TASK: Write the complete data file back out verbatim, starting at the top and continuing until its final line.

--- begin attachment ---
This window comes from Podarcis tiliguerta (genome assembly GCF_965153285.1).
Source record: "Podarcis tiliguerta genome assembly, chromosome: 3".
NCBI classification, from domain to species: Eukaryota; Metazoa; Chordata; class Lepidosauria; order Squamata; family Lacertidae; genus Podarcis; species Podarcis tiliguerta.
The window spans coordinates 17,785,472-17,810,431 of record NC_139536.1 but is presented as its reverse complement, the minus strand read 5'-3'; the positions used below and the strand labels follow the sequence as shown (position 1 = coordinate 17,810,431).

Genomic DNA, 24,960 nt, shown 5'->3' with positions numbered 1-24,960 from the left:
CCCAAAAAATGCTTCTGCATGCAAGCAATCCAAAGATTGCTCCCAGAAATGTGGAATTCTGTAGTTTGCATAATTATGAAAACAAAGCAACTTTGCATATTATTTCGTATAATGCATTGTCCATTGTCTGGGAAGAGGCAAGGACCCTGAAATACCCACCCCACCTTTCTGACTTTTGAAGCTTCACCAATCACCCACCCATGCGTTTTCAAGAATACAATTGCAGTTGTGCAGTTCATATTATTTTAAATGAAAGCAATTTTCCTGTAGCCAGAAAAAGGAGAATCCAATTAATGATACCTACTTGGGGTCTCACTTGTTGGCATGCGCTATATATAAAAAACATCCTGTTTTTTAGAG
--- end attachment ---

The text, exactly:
This window comes from Podarcis tiliguerta (genome assembly GCF_965153285.1).
Source record: "Podarcis tiliguerta genome assembly, chromosome: 3".
NCBI classification, from domain to species: Eukaryota; Metazoa; Chordata; class Lepidosauria; order Squamata; family Lacertidae; genus Podarcis; species Podarcis tiliguerta.
The window spans coordinates 17,785,472-17,810,431 of record NC_139536.1 but is presented as its reverse complement, the minus strand read 5'-3'; the positions used below and the strand labels follow the sequence as shown (position 1 = coordinate 17,810,431).

Genomic DNA, 24,960 nt, shown 5'->3' with positions numbered 1-24,960 from the left:
CCCAAAAAATGCTTCTGCATGCAAGCAATCCAAAGATTGCTCCCAGAAATGTGGAATTCTGTAGTTTGCATAATTATGAAAACAAAGCAACTTTGCATATTATTTCGTATAATGCATTGTCCATTGTCTGGGAAGAGGCAAGGACCCTGAAATACCCACCCCACCTTTCTGACTTTTGAAGCTTCACCAATCACCCACCCATGCGTTTTCAAGAATACAATTGCAGTTGTGCAGTTCATATTATTTTAAATGAAAGCAATTTTCCTGTAGCCAGAAAAAGGAGAATCCAATTAATGATACCTACTTGGGGTCTCACTTGTTGGCATGCGCTATATATAAAAAACATCCTGTTTTTTAGAG